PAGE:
By the 1890s, The Order of the Golden Dawn was in its golden age, clocking in at over one hundred members. Prominent cultural figures like Sir Arthur Conan Doyle, Bram Stoker, and W.B. Yeats were all members, and temples such as the Isis-Urania Temple in London and the Amen-Ra Temple in Edinburgh were popular spots for in-the-know Victorians. In 1891, Anna Sprengel mysteriously “died,” but the Order didn’t let this hiccup stop them: contact with the Secret Chiefs was now simply left, naturally, to the powerful founders of the Order.
But the higher you go, the further you fall—and the end was near.
Sunset for the Golden Dawn
By 1897, Westcott abruptly cut all his associations with the Golden Dawn, despite being one of its original proponents. In a twist of fate, he had reportedly left a number of highly sensitive papers in the back of his cab one day, leading his disgruntled employers to uncover his involvement in the Order and demand he quit it—or quit his job.
After Westcott, Mathers stepped in as head of the Golden Dawn, but the cracks in the foundation only widened. For one, his followers wanted their own taste of power. Temples developed their own secret orders even within the secret order, and members chomped at the bit for a chance to talk with the Secret Chiefs themselves rather than leave it to Mathers. Then came the final straw: Mathers began developing a friendship with a strange man named Aleister Crowley.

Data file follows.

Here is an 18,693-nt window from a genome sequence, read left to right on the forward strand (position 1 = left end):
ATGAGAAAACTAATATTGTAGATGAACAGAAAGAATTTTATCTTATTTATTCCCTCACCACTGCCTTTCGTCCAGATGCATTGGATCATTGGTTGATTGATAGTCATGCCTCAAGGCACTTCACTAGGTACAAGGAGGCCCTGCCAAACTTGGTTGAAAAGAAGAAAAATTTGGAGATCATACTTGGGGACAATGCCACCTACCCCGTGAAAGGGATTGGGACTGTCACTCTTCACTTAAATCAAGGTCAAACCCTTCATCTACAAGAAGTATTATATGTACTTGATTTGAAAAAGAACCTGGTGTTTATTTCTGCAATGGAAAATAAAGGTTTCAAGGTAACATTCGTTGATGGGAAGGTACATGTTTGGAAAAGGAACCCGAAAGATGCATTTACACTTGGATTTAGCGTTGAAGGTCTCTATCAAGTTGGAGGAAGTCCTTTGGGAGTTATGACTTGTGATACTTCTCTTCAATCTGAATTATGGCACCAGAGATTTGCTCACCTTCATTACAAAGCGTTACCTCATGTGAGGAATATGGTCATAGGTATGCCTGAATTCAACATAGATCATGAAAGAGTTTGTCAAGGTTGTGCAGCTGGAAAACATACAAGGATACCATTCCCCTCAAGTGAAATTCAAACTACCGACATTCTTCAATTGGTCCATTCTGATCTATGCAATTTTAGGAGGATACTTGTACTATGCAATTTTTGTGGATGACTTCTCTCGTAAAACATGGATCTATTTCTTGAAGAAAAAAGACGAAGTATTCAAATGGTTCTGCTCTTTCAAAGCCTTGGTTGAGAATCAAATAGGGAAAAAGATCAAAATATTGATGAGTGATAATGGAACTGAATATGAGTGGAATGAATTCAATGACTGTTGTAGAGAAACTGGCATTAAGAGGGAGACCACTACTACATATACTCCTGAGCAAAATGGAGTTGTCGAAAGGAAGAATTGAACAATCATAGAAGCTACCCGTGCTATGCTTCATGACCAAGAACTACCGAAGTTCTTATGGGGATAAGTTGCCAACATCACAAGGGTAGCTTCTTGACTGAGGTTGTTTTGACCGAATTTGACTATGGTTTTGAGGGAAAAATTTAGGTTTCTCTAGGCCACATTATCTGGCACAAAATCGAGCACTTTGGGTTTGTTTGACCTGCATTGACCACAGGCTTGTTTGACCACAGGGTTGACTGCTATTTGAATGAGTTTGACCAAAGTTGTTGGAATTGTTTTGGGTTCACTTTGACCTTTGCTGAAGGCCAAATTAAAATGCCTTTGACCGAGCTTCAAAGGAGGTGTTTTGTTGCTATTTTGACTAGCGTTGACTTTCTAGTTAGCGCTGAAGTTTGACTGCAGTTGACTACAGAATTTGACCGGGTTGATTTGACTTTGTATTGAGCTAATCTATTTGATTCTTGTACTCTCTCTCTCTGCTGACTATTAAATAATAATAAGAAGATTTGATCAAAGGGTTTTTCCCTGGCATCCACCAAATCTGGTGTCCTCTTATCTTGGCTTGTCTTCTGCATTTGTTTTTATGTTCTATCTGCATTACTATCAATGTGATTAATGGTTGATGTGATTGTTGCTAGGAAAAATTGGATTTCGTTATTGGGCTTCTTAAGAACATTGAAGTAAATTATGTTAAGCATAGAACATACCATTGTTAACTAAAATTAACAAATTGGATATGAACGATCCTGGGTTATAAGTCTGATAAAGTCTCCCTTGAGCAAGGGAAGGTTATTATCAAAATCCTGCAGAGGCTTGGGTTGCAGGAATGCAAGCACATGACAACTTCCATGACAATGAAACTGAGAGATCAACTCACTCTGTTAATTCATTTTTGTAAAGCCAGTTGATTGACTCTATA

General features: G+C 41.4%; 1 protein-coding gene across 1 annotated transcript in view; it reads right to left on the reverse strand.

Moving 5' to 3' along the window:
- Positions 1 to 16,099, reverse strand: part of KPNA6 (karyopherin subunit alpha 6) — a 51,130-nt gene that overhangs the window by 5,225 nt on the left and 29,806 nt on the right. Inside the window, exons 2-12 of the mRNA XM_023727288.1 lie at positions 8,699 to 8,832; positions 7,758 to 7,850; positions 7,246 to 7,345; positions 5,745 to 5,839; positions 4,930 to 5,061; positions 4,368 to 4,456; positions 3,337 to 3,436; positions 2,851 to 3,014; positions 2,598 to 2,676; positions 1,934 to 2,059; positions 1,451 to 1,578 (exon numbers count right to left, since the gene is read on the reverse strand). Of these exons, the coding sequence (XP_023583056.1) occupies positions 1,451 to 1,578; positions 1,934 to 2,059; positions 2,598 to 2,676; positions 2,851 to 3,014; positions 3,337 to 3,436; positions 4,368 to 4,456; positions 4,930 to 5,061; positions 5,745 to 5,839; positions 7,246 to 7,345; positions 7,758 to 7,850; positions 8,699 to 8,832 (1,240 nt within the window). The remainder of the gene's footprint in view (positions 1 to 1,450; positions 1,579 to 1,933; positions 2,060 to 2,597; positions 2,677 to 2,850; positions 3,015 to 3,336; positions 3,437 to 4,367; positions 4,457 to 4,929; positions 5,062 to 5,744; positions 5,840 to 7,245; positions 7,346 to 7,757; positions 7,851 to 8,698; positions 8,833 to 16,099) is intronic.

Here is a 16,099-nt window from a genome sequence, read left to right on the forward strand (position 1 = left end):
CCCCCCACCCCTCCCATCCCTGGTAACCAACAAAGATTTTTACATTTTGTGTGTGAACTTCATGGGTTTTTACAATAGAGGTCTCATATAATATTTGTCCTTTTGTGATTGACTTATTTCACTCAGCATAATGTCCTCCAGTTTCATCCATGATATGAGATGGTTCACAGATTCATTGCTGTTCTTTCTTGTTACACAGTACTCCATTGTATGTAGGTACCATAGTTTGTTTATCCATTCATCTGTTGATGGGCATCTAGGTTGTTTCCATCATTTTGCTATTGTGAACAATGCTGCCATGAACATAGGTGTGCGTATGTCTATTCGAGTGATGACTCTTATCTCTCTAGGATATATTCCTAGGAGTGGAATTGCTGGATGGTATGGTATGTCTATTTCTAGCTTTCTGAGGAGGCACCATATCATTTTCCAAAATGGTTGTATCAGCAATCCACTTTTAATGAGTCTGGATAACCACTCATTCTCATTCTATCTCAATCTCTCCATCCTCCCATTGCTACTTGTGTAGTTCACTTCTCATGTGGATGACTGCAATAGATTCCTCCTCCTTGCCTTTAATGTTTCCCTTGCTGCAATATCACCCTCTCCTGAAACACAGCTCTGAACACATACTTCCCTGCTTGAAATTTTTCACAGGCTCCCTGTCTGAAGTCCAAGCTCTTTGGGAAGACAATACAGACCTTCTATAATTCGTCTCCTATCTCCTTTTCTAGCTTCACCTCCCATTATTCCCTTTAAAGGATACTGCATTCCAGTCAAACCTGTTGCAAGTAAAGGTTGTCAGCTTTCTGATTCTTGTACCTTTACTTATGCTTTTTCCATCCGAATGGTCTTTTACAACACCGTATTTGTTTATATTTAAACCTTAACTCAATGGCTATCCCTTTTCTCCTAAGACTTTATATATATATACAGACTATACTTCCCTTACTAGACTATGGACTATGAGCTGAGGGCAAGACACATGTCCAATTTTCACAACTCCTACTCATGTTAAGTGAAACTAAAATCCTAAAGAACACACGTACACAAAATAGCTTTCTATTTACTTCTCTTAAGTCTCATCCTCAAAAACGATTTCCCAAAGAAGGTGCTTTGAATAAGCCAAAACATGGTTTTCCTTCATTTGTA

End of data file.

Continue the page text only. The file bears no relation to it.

Crowley, of course, would eventually use his experiences in the Order to become an infamous occultist in his own right, founding the religion of Thelema in the 1900s. But to the members of the Golden Dawn, Crowley was just an arrogant upstart who was too big for his britches, and they resented Mathers’ trust in him. Thus, as soon as Crowley attempted to rise to the rank of Adeptus Minor, the London temple rejected him—and this is when Mathers sealed his own sorry fate.
In response to the rejection of his drinking buddy, Mathers overrode the decision and pushed Crowley through anyway, via another temple. The power play backfired: his members revolted, and in March 1900, Mathers was kicked out of his own sacred Order. It was the beginning of the end.
The End of an Era
Mathers attempted to regroup and rebrand, but it was futile: The Golden Order’s best days were behind them. By the time World War I swept through Europe, the temples of the Order and its affiliates were greatly diminished. By the 1930s, most were gone.
Although the Golden Order shares many of the same traits as other 20th-century cults and secret societies—including a series of arcane (and appropriated) teachings only available to elite members—most people today would likely find it a little quaint. It lacks the industrial strength of Scientology, the long-lasting prestige of Skull and Bones, and the fatal end of the Peoples Temple.
What, after all, does the Order amount to? A handful of ciphered texts, an imaginary Anna Sprengel, some silent Secret Chiefs. We may know many of its hallowed teachings, but once exposed—as with most of life’s secrets—they’re rather disappointing. Yet the short-lived Order also expresses and exploits humanity’s most eternal desires and hopes. Lasting less than a century, the Golden Dawn was a small collection of Victorian men and women in search of a shred of power—and a little magic in the world.